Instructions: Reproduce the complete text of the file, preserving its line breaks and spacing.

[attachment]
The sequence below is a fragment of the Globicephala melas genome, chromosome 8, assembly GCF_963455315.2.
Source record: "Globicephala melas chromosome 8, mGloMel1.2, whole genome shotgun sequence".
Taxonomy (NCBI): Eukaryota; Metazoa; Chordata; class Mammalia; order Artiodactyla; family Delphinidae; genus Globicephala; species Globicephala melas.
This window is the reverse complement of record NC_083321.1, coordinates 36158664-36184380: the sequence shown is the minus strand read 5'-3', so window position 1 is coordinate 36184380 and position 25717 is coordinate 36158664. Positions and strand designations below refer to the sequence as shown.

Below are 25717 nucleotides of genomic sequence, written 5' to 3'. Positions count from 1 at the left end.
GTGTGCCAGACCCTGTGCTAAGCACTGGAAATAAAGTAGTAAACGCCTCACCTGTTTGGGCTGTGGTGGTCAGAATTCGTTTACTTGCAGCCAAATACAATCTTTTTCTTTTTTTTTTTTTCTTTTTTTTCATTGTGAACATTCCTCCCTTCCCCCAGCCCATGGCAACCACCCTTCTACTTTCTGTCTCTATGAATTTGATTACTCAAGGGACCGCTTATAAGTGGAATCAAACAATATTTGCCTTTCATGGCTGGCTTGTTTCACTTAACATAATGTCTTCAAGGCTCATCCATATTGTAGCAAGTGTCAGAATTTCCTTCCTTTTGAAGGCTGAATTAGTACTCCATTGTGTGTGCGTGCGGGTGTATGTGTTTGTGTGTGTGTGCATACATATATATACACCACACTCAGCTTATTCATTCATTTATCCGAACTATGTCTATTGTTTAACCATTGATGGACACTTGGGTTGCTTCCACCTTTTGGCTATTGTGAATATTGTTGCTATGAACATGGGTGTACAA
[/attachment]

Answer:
The sequence below is a fragment of the Globicephala melas genome, chromosome 8, assembly GCF_963455315.2.
Source record: "Globicephala melas chromosome 8, mGloMel1.2, whole genome shotgun sequence".
Taxonomy (NCBI): Eukaryota; Metazoa; Chordata; class Mammalia; order Artiodactyla; family Delphinidae; genus Globicephala; species Globicephala melas.
This window is the reverse complement of record NC_083321.1, coordinates 36158664-36184380: the sequence shown is the minus strand read 5'-3', so window position 1 is coordinate 36184380 and position 25717 is coordinate 36158664. Positions and strand designations below refer to the sequence as shown.

Below are 25717 nucleotides of genomic sequence, written 5' to 3'. Positions count from 1 at the left end.
GTGTGCCAGACCCTGTGCTAAGCACTGGAAATAAAGTAGTAAACGCCTCACCTGTTTGGGCTGTGGTGGTCAGAATTCGTTTACTTGCAGCCAAATACAATCTTTTTCTTTTTTTTTTTTTCTTTTTTTTCATTGTGAACATTCCTCCCTTCCCCCAGCCCATGGCAACCACCCTTCTACTTTCTGTCTCTATGAATTTGATTACTCAAGGGACCGCTTATAAGTGGAATCAAACAATATTTGCCTTTCATGGCTGGCTTGTTTCACTTAACATAATGTCTTCAAGGCTCATCCATATTGTAGCAAGTGTCAGAATTTCCTTCCTTTTGAAGGCTGAATTAGTACTCCATTGTGTGTGCGTGCGGGTGTATGTGTTTGTGTGTGTGTGCATACATATATATACACCACACTCAGCTTATTCATTCATTTATCCGAACTATGTCTATTGTTTAACCATTGATGGACACTTGGGTTGCTTCCACCTTTTGGCTATTGTGAATATTGTTGCTATGAACATGGGTGTACAA